About Forge, I don't understand why they wrote "With Forge Networking, you can host servers at no CCU/DAU cost.". So we still have to host our own servers, and then pay for them, right? What's the difference with paying something related to CCU? Their framework is so optimized that you need only one server? They provide only the code (and their Arbiter Server) or am I wrong?

    Also I'd like to know the advantages of the UNET Transport Layer over plain .NET sockets. I understood that Forge uses C# sockets, so if I just want to send bytes I have no interest of using their framework over directly C# sockets. But what technologies are using the LLAPI and Photon?
    I guess you can't send C# sockets to console platforms, that's my main concern. You need an interface for each of them right?
     
  19. CarterG81

    CarterG81

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    From what I understand, you handle everything yourself with no CCU limit. I assume this is because other systems have CCU limits and charge based on it. Thus they are more expensive.

    So Forge is, in the end, a lot cheaper. (I am skeptical that paying someone else with CCU limits would be in any way cheaper than hosting it yourself with no limit or additional cost.)

    CineTek explained some of it to me,

    I'm not entirely sure, since I've heard different things from different people and no one seems to know much about UNET, but here's what I've gathered.

    With Unity, it seems that if you use HLAPI you will end up paying, and there's the global CCU limit. (It seemed that way to me anyway. I am probably wrong.) I don't think this extends if you use the LLAPI and do it yourself, but I could be wrong. (It seemed almost purposefully confusing, like Unity wants people to be confused so they end up locked in to paying for a service they thought would be free / optional. I could be wrong though. I was just surprised when I found out some of the stuff was going to cost, and probably cost a lot since 100 global CCU is very low for many games.) I just thought the HLAPI was a big selling point for people who use Unity, but then to basically charge for it because if services that require the LLAPI to circumvent is confusing.

    With Photon, there's the CCU limit of some kind, but I have no idea about it or what it extends to.

    It's all a bit confusing to be honest, especially when you don't know all that much about the whole CCU / Business side of this stuff.

    I prefer to pay no one but my own hosting provider though, if it comes down to choosing who to pay. Paying someone else who charges per CCU just sounds like a waste of money for something as small as a masterserver to handle some matchmaking.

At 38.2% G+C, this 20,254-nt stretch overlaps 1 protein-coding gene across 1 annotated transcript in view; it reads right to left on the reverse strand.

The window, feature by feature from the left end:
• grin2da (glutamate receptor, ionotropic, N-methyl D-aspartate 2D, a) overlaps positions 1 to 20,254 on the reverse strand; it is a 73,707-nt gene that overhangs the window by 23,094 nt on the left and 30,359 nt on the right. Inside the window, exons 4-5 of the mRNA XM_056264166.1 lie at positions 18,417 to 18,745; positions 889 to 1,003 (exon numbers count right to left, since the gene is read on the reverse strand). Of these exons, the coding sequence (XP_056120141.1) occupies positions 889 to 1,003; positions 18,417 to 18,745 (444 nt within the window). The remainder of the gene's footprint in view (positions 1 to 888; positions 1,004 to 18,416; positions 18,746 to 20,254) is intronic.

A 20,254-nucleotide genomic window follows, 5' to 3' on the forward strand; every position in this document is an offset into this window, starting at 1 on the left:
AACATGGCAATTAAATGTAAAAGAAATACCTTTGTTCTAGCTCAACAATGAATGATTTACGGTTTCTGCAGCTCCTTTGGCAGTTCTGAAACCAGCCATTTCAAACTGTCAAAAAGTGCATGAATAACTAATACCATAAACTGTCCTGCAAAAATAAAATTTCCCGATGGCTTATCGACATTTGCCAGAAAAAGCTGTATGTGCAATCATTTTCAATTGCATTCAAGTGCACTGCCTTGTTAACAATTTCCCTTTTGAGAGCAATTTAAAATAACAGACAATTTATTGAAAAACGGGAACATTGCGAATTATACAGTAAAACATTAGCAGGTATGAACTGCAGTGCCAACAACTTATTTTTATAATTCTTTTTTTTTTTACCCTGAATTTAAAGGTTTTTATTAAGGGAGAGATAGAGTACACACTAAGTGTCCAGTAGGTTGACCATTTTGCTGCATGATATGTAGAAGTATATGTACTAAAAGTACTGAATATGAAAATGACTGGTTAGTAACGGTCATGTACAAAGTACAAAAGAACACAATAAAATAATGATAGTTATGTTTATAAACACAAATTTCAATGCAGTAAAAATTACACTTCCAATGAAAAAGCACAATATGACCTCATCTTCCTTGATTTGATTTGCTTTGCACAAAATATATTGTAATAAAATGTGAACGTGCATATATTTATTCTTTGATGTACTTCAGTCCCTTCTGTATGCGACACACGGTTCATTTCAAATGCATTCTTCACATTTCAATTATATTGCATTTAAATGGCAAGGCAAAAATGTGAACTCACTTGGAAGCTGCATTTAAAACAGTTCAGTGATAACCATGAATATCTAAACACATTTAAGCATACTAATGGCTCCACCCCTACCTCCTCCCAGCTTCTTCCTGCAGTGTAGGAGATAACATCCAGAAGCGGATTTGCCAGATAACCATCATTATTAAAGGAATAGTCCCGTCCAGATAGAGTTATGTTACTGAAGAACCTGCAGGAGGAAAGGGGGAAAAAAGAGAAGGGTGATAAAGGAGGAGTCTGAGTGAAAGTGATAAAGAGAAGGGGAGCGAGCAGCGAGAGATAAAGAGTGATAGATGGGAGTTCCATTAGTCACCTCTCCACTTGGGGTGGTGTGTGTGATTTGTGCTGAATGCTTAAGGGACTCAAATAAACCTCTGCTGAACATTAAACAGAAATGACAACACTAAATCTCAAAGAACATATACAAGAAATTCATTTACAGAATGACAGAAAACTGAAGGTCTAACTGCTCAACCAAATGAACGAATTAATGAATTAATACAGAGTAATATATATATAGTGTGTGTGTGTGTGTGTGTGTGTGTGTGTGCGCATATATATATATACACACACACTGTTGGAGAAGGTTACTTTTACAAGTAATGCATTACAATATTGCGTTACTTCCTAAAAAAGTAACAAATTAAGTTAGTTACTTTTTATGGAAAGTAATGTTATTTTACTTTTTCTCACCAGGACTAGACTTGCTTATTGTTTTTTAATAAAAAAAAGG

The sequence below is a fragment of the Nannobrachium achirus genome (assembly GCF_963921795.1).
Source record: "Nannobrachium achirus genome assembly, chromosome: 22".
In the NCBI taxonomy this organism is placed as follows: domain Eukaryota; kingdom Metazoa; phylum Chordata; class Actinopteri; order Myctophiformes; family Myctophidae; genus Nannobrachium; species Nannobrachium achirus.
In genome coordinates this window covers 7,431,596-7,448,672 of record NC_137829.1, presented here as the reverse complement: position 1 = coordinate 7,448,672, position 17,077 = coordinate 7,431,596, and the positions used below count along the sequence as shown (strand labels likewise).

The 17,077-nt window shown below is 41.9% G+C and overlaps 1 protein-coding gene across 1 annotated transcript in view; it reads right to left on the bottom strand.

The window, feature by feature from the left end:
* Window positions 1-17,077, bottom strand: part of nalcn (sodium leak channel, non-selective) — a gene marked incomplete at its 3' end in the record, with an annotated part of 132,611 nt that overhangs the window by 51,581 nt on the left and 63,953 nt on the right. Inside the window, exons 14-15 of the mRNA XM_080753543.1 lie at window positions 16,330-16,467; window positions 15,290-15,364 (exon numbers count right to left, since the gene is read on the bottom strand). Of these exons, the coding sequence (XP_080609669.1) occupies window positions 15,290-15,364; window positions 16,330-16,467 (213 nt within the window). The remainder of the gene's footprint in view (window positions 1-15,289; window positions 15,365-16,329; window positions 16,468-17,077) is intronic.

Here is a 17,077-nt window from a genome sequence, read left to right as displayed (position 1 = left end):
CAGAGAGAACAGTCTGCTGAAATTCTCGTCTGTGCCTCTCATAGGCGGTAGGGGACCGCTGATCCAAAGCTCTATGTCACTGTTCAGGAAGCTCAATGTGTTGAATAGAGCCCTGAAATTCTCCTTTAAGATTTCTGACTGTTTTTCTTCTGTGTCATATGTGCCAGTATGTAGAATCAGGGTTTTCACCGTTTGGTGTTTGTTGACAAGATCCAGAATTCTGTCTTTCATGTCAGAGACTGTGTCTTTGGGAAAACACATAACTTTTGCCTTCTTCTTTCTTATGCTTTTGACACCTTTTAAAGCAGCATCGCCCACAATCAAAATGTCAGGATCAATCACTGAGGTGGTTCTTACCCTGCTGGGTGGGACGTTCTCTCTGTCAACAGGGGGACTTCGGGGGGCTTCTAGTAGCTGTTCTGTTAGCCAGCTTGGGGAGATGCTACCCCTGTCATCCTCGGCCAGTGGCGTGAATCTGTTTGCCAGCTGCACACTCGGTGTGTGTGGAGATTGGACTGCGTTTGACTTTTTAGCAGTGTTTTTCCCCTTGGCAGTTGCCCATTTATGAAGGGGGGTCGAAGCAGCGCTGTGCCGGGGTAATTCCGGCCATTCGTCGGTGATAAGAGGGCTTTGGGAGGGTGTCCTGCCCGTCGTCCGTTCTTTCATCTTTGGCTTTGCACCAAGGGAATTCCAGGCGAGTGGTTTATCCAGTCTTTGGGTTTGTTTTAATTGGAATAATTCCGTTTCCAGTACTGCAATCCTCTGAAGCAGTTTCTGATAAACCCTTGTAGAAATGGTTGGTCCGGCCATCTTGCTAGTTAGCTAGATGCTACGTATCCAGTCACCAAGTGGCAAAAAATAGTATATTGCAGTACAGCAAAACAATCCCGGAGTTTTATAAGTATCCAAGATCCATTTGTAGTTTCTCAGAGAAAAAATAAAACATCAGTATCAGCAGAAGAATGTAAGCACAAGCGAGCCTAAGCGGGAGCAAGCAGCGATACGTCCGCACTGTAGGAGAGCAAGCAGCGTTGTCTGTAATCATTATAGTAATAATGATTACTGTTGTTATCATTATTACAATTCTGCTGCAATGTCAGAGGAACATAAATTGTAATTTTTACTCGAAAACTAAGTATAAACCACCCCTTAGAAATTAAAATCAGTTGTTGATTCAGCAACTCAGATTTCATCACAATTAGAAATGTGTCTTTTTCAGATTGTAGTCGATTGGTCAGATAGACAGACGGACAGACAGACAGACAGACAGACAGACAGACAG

Last edited: Jul 7, 2015
  20. Natrem

    Natrem

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    Thanks for taking the time to answer.
    Do you have numbers to prove that? I have the same feeling but it would be nice to have some comparison between the price of renting a dedicated server to host your matchmaker and using more ready solutions. By example I see that first prices are about 100 USD/month to rent a dedicated server; how many CCU do you support with that? With Photon one-time fee (95 USD), it seems cheaper (100 CCU).
     
  21. Brent_Farris

    Brent_Farris

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    @CarterG81
    Hi there! What you fail to realize @tobiass is to read on from that and realize we have lives in which people were getting married and many other events were going on. If you continue to read, we came back, have nothing but praise from developers on our platform because 1) we care 2) we release rapid updates and 3) we document. It is lovely that you kept tabs on our thread though :)

    Beautifully said by a developer of a middleware :). We ask everyone to please, try out Forge Networking, join our community, ask developers on our platform their thoughts. We are proud of not just our system, but our support, documentation and our great community :).

    @Natrem
    We have this out of the box in Forge Networking

    Same here on Forge, except that we are fully open source, we DO run Unity's physics, we DO have scenes available, and we run dedicated processes on Windows, Mac, Linux. Only difference other than those listed is that we do NOT charge CCU or have any CCU limitations.

    If something doesn't get across or is missed on our docs, we fix it, we add more docs to fit what people ask about. We don't just say "oh well, they didn't get it".

    These and many other reasons are why so many of our developers leave Photon, PUN, Bolt, and UNET to work with Forge Networking. We care about every developers feedback and do our best to cater tools specifically to their games and requests. On top of that we use Forge Networking for our own games, so we have a piece in the functionality pie here.

    Further reading,
    Forge Networking: http://forum.unity3d.com/threads/ne...ing-superpowered-fully-cross-platform.286900/
     
    Last edited: Jul 8, 2015
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  22. Brent_Farris

    Brent_Farris